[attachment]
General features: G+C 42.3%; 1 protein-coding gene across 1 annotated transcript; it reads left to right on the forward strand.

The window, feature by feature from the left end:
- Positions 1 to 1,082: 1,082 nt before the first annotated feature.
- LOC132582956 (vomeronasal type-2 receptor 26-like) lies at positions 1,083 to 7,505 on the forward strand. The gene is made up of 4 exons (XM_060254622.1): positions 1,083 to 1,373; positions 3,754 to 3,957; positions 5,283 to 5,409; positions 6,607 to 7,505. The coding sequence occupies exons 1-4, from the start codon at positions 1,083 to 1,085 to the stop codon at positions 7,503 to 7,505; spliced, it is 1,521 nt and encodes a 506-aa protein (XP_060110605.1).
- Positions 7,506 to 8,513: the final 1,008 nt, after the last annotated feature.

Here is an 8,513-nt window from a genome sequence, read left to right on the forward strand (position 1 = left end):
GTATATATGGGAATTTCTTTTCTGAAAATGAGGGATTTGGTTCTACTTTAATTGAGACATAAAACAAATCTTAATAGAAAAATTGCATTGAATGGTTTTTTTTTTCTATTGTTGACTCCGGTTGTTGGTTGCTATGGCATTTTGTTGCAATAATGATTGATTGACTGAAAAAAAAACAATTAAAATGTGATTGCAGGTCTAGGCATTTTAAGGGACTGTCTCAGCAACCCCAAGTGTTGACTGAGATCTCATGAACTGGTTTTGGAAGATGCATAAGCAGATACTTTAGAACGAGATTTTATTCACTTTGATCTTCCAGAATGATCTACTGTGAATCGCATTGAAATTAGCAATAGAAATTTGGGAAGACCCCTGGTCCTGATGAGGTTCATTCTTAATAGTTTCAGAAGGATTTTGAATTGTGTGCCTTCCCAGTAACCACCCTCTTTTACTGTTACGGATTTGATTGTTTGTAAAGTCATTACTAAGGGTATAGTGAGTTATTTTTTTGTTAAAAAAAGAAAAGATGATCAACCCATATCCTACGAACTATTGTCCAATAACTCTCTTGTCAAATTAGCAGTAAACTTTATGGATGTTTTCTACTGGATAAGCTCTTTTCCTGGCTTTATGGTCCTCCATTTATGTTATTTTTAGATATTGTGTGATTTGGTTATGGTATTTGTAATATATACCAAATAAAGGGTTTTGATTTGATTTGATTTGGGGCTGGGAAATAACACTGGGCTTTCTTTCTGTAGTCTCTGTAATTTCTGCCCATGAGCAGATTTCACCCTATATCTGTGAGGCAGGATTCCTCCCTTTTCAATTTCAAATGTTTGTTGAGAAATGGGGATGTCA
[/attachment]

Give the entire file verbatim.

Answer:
General features: G+C 42.3%; 1 protein-coding gene across 1 annotated transcript; it reads left to right on the forward strand.

The window, feature by feature from the left end:
- Positions 1 to 1,082: 1,082 nt before the first annotated feature.
- LOC132582956 (vomeronasal type-2 receptor 26-like) lies at positions 1,083 to 7,505 on the forward strand. The gene is made up of 4 exons (XM_060254622.1): positions 1,083 to 1,373; positions 3,754 to 3,957; positions 5,283 to 5,409; positions 6,607 to 7,505. The coding sequence occupies exons 1-4, from the start codon at positions 1,083 to 1,085 to the stop codon at positions 7,503 to 7,505; spliced, it is 1,521 nt and encodes a 506-aa protein (XP_060110605.1).
- Positions 7,506 to 8,513: the final 1,008 nt, after the last annotated feature.

Here is an 8,513-nt window from a genome sequence, read left to right on the forward strand (position 1 = left end):
GTATATATGGGAATTTCTTTTCTGAAAATGAGGGATTTGGTTCTACTTTAATTGAGACATAAAACAAATCTTAATAGAAAAATTGCATTGAATGGTTTTTTTTTTCTATTGTTGACTCCGGTTGTTGGTTGCTATGGCATTTTGTTGCAATAATGATTGATTGACTGAAAAAAAAACAATTAAAATGTGATTGCAGGTCTAGGCATTTTAAGGGACTGTCTCAGCAACCCCAAGTGTTGACTGAGATCTCATGAACTGGTTTTGGAAGATGCATAAGCAGATACTTTAGAACGAGATTTTATTCACTTTGATCTTCCAGAATGATCTACTGTGAATCGCATTGAAATTAGCAATAGAAATTTGGGAAGACCCCTGGTCCTGATGAGGTTCATTCTTAATAGTTTCAGAAGGATTTTGAATTGTGTGCCTTCCCAGTAACCACCCTCTTTTACTGTTACGGATTTGATTGTTTGTAAAGTCATTACTAAGGGTATAGTGAGTTATTTTTTTGTTAAAAAAAGAAAAGATGATCAACCCATATCCTACGAACTATTGTCCAATAACTCTCTTGTCAAATTAGCAGTAAACTTTATGGATGTTTTCTACTGGATAAGCTCTTTTCCTGGCTTTATGGTCCTCCATTTATGTTATTTTTAGATATTGTGTGATTTGGTTATGGTATTTGTAATATATACCAAATAAAGGGTTTTGATTTGATTTGATTTGGGGCTGGGAAATAACACTGGGCTTTCTTTCTGTAGTCTCTGTAATTTCTGCCCATGAGCAGATTTCACCCTATATCTGTGAGGCAGGATTCCTCCCTTTTCAATTTCAAATGTTTGTTGAGAAATGGGGATGTCA